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Fwd: In the 'Greened' World, It Isn't Easy to Be Human

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  • Bruce at Island Resources
    [Our thanks to Franklin McDonald for this article from the Saturday NY Times about the conflict between traditional policies of human exclusion from nature
    Message 1 of 1 , Jul 17, 2000
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      [Our thanks to Franklin McDonald for this article from the Saturday
      NY Times about the conflict between traditional policies of human
      exclusion from nature preserves and the need to accommodate human
      activities. In the tightly constrained environments of small tropical
      islands, Island Resources Foundation has always insisted that
      planning for parks and protected areas needs to derive from residents
      needs, not from preservationist dogma. bp ]

      >Reply-To: "Franklin McDonald" <fmcdonald@...>
      >Organization: Natural Resources Conservation Authority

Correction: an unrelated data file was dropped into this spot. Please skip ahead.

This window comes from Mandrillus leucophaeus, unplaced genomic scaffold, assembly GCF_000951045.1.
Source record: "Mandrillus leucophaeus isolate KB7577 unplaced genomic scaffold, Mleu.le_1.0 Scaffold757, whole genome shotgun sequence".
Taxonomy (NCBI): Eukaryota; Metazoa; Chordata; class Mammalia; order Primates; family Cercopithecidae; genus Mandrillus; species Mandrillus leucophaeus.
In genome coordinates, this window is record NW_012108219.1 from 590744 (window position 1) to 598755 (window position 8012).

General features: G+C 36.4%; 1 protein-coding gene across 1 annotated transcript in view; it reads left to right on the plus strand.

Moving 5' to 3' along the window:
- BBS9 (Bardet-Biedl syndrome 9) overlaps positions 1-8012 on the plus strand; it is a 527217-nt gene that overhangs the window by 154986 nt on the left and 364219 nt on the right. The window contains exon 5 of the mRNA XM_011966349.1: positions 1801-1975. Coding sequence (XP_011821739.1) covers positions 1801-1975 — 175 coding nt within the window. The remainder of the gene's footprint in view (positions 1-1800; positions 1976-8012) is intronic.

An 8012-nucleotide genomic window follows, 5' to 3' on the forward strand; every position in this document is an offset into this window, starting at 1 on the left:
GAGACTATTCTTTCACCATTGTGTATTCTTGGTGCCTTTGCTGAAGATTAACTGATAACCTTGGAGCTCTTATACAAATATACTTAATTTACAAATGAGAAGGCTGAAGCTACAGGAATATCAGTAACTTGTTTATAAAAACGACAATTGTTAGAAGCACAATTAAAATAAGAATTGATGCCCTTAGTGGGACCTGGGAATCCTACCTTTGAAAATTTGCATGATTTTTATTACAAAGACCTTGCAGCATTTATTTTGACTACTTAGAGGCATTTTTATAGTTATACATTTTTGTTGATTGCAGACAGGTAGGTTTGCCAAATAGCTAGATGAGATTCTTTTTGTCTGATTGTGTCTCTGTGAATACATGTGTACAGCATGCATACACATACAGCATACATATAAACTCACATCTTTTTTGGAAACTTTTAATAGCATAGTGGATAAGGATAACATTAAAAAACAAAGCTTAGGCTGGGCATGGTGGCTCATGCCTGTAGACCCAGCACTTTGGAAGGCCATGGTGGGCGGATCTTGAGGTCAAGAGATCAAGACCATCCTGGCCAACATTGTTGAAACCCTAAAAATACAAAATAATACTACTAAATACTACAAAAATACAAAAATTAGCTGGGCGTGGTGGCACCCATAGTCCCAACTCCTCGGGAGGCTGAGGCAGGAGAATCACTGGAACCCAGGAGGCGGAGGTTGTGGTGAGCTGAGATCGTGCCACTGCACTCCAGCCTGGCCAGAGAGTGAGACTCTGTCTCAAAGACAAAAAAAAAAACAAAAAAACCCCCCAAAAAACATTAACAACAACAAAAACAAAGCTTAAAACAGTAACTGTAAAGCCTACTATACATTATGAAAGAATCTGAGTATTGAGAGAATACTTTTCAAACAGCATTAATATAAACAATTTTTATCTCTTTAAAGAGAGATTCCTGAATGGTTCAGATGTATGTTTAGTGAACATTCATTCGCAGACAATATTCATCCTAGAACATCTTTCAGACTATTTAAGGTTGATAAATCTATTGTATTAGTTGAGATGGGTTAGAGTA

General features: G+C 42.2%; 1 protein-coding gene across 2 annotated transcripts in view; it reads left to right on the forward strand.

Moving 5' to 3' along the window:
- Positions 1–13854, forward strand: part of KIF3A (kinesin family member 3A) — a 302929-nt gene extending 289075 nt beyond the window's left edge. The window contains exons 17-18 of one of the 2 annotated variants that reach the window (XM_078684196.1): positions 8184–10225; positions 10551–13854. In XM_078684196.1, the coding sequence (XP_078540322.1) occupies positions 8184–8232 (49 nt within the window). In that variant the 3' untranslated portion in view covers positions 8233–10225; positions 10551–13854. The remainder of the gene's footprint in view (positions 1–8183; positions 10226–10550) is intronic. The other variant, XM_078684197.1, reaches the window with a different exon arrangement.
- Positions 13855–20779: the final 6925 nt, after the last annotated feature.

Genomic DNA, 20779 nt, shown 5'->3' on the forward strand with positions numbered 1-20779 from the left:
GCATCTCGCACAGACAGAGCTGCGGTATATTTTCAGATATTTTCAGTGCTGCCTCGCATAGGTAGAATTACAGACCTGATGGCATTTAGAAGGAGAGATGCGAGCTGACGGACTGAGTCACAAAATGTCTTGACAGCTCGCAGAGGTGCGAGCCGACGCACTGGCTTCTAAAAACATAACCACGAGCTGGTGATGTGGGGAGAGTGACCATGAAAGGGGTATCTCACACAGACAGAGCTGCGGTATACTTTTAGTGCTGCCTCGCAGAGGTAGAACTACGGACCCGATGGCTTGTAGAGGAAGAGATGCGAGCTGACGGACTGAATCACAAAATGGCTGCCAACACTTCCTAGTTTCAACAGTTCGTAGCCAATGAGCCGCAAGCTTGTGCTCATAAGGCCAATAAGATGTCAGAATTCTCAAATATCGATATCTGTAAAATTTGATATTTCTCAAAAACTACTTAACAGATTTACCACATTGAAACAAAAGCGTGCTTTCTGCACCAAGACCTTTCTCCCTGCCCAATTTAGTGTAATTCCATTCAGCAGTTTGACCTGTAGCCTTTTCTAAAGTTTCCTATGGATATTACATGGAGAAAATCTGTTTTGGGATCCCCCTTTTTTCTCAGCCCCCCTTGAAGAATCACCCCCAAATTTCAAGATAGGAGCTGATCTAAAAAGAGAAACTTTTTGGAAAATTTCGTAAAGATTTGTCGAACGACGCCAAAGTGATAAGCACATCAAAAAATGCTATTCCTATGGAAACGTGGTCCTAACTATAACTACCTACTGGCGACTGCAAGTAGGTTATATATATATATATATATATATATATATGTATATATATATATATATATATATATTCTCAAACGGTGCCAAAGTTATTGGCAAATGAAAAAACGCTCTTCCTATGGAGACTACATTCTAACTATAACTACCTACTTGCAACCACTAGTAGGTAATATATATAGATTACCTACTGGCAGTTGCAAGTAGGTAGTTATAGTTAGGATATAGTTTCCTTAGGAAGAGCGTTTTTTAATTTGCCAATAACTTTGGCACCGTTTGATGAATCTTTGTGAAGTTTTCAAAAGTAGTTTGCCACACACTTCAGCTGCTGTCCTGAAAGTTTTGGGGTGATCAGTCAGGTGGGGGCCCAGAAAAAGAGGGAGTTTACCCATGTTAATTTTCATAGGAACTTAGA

>Subject: In the 'Greened' World, It Isn't Easy to Be Human
      >Date: Sat, 15 Jul 2000 07:54:33 -0500
      >July 15, 2000
      >In the 'Greened' World, It Isn't Easy to Be Human
      >Related Articles
      >* <http://www.nytimes.com/environment>The Natural World: Environment
      >* <http://forums.nytimes.com/webin/WebX?13@@.f03bc6d>Join a
      >Discussion on The Environment
      > hat could be wrong with saving a rainforest? Quite a bit, say a
      >number of anthropologists who have become increasingly critical of
      >what they call "green imperialism." Portraying environmentalists as
      >latter-day missionaries of a new universal truth, many see
      >third-world conservation as a form of neocolonialism, the latest
      >attempt by wealthy Westerners to move into poor, tropical countries
      >and tell the local residents what they should and should not do with